RANGE AND POPULATION LEVEL: The historic range included eastern Texas or western Louisiana and the lower Mississippi River valley east through the Southeastern States in general (Arkansas, Louisiana, Mississippi, Alabama, Florida, Georgia, and parts of Tennessee and South Carolina). Even though numerous sighting reports continue to surface annually throughout its historic range, it is unlikely that viable populations of the Florida panther presently occur outside Florida. The only known self-sustaining population occurs in south Florida, generally within the Big Cypress Swamp physiographic region and centered in Collier and Hendry Counties. Within the last decade, radio-instrumented panthers have also utilized habitats in Broward, Dade, Glades, Highlands, Lee, and Monroe Counties. Scattered verified sign has been documented (late 198O's) along the St. Johns River drainage from northern Okeechobee County north to southern Putnam County. Currently, the wild population is estimated to be comprised of 3O to 5O adult animals.
HABITAT: In general, panther population centers appear to indicate a preference toward large remote tracts with adequate prey, cover, and reduced levels of disturbance. A telemetry study on the Florida panther was initiated in south Florida by the Florida Game and Fresh Water Fish Commission in 1981. This initial study has since been expanded by the Commission, and the National Park Service initiated additional studies in 1986. One of the goals of these telemetry projects is to learn more about panther habitat. As of June 1993, data had been gathered from 54 radio-instrumented panthers. Data from panthers monitored by the Commission in southwest Florida since 1985 indicate that, overall, habitat use is highly diverse and varies from north to south. Diversity of habitats used by panthers is greater in northern parts of the study area and dominated by uplands (hardwood hammocks, low pinelands, and palm forests). Lower diversity and predominately wetland habitat use are characteristic of southern areas (mixed swamp and cypress swamp). Appropriate cover is an important component of habitats used, especially during hunting, denning, and day-bedding. Saw palmetto was the dominant cover in 72 percent of observed day bedding sites.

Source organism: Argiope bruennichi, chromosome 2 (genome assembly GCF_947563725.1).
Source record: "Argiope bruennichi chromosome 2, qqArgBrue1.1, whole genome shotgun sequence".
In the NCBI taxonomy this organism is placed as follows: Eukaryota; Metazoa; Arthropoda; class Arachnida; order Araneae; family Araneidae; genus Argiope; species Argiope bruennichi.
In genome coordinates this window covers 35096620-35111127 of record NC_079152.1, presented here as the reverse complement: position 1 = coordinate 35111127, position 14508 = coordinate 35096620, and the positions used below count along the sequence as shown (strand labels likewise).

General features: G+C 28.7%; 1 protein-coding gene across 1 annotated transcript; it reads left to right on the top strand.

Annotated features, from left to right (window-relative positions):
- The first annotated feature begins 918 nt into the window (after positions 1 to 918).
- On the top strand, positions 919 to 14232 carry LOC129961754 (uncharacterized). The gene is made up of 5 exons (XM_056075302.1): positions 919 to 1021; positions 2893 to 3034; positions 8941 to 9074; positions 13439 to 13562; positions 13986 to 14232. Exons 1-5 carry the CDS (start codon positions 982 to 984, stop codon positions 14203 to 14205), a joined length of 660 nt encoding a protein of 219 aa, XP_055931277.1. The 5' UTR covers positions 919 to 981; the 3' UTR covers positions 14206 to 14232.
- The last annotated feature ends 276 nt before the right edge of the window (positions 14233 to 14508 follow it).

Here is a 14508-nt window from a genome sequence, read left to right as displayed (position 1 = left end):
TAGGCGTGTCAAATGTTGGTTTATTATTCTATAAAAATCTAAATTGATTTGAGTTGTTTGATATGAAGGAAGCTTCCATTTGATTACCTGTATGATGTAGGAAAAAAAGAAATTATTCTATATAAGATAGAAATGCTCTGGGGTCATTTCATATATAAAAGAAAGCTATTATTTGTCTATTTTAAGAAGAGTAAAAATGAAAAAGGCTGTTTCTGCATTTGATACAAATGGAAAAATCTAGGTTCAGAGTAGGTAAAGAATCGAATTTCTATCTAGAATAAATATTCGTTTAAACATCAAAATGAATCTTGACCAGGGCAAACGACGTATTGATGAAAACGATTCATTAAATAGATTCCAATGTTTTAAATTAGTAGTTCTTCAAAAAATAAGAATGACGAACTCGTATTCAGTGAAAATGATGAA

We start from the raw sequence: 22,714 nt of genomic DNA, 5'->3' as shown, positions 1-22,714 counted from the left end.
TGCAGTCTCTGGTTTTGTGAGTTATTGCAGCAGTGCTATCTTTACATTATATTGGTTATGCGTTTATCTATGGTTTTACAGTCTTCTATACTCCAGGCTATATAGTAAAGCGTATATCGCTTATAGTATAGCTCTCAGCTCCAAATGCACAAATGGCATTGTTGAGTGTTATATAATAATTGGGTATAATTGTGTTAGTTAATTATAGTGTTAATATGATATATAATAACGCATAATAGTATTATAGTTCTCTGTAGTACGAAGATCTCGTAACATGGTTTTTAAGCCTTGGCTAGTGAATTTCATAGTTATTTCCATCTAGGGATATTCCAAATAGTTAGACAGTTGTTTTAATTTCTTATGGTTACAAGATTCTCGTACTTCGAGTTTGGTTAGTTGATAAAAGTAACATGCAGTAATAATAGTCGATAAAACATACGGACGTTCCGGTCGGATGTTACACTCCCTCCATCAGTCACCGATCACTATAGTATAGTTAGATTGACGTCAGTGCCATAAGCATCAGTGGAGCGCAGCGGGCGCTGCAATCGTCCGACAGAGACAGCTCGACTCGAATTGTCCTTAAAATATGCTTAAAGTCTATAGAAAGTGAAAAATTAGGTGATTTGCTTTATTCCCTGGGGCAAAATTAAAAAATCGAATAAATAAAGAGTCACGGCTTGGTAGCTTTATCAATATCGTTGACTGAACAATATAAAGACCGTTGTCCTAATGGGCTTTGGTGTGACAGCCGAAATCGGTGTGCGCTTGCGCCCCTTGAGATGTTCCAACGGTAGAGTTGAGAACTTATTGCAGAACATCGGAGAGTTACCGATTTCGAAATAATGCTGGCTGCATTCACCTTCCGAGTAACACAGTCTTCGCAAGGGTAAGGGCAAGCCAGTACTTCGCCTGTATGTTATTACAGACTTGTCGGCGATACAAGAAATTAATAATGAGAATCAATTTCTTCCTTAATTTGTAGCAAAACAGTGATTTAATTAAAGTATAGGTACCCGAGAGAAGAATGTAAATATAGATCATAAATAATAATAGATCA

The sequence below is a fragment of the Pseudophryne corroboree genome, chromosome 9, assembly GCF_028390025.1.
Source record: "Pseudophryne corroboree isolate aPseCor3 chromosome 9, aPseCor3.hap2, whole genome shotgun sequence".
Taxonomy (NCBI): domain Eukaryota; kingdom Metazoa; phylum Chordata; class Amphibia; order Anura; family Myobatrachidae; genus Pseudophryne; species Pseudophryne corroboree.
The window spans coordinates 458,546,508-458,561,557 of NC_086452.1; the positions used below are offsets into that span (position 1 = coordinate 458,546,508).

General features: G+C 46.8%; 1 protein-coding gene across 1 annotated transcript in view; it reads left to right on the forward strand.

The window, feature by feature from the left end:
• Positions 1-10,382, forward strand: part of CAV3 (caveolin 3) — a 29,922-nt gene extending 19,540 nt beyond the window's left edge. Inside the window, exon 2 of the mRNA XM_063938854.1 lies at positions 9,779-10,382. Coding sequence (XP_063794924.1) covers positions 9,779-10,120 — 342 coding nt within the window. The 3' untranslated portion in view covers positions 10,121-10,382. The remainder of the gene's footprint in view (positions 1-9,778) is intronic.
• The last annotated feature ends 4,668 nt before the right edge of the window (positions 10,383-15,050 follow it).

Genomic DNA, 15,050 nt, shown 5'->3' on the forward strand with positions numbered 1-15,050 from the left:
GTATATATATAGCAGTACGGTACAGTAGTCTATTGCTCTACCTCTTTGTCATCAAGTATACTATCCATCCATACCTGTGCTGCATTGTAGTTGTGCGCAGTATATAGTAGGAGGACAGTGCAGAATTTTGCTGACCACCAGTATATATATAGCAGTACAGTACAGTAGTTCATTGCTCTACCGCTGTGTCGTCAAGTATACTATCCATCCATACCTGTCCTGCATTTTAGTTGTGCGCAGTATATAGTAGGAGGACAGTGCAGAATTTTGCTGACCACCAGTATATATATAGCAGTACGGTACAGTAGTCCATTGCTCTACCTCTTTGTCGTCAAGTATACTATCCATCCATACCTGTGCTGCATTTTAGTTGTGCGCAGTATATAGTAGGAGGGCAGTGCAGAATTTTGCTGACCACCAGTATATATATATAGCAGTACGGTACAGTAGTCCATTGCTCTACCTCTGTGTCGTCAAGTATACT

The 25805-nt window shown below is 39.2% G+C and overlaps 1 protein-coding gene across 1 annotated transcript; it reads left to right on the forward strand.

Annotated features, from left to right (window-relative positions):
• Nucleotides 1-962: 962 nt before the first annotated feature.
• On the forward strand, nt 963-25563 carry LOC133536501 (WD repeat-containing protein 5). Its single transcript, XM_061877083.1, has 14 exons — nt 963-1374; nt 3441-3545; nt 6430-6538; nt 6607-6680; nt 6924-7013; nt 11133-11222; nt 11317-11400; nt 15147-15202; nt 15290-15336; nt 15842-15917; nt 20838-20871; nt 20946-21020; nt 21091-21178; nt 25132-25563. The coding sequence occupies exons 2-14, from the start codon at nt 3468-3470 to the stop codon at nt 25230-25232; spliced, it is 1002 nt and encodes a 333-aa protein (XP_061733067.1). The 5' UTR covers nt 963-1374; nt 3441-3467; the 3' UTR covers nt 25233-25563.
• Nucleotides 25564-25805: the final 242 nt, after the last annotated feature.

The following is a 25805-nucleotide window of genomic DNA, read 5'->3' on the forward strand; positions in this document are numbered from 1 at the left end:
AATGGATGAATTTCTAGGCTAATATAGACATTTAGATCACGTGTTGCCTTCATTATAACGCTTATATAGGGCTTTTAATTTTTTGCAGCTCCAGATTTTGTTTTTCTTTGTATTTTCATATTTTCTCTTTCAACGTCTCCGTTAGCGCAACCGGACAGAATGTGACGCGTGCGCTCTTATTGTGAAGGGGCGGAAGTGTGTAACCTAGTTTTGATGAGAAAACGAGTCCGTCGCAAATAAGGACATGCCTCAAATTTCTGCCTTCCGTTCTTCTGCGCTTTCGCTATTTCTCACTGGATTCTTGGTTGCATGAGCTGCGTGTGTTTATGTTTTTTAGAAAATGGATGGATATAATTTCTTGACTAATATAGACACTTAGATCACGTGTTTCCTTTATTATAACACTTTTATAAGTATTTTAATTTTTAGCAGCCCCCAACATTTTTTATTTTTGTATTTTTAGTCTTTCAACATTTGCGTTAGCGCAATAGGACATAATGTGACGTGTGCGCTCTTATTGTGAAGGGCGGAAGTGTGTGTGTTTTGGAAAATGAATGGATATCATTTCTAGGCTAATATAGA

Annual home-range sizes of 26 instrumented panthers monitored in southwest Florida varied from 20 to 457 square miles. Home ranges averaged 200 square miles for resident adult males, 75 square miles for adult females, 241 square miles for transient males, and 69 square miles for subadult.
MANAGEMENT AND PROTECTION: The initial recovery plan was prepared by the Florida Panther Recovery Team and was approved by the Fish and Wildlife Service on December 17, 1981. This plan was revised by the Florida Panther Interagency Committee's Technical Subcommittee and approved by the Fish and Wildlife Service on June 22, 1987. The recovery objective, as presented in the revised plan, is to achieve three viable, self-sustaining populations within the historic range of the panther. This is to be accomplished through three principal sub-objectives:
Implementation of many of the recovery plan's tasks is presently underway. Some tasks have already been completed. Ongoing recovery actions primarily focus on protecting and enhancing the existing wild population, developing and implementing genetic management strategies (which includes the management of a captive breeding population), and locating candidate reintroduction sites and developing reintroduction technologies that will lead to successful population reestablishment programs in other historic range areas. A Habitat Preservation Plan for panther habitat in south Florida was completed in July 1993. A rangewide candidate reintroduction site identification and evaluation project is underway and should be completed during 1993. Genetic restoration strategies presently under consideration include a program to reinstitute gene flow into the panther from an adjoining subspecies, as occurred naturally prior to isolation. The primary thrust of the recovery effort is being generated through the Florida Panther Interagency Committee. This Committee was organized in 1986 to ensure that the principal agencies assigned lead roles in recovery implementation (U.S. Fish and Wildlife Service, National Park Service, Florida Game and Fresh Water Fish Commission, and Florida Department of Natural Resources) initiate and implement all recovery activities in a cooperative and coordinated manner.
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1996 News Releases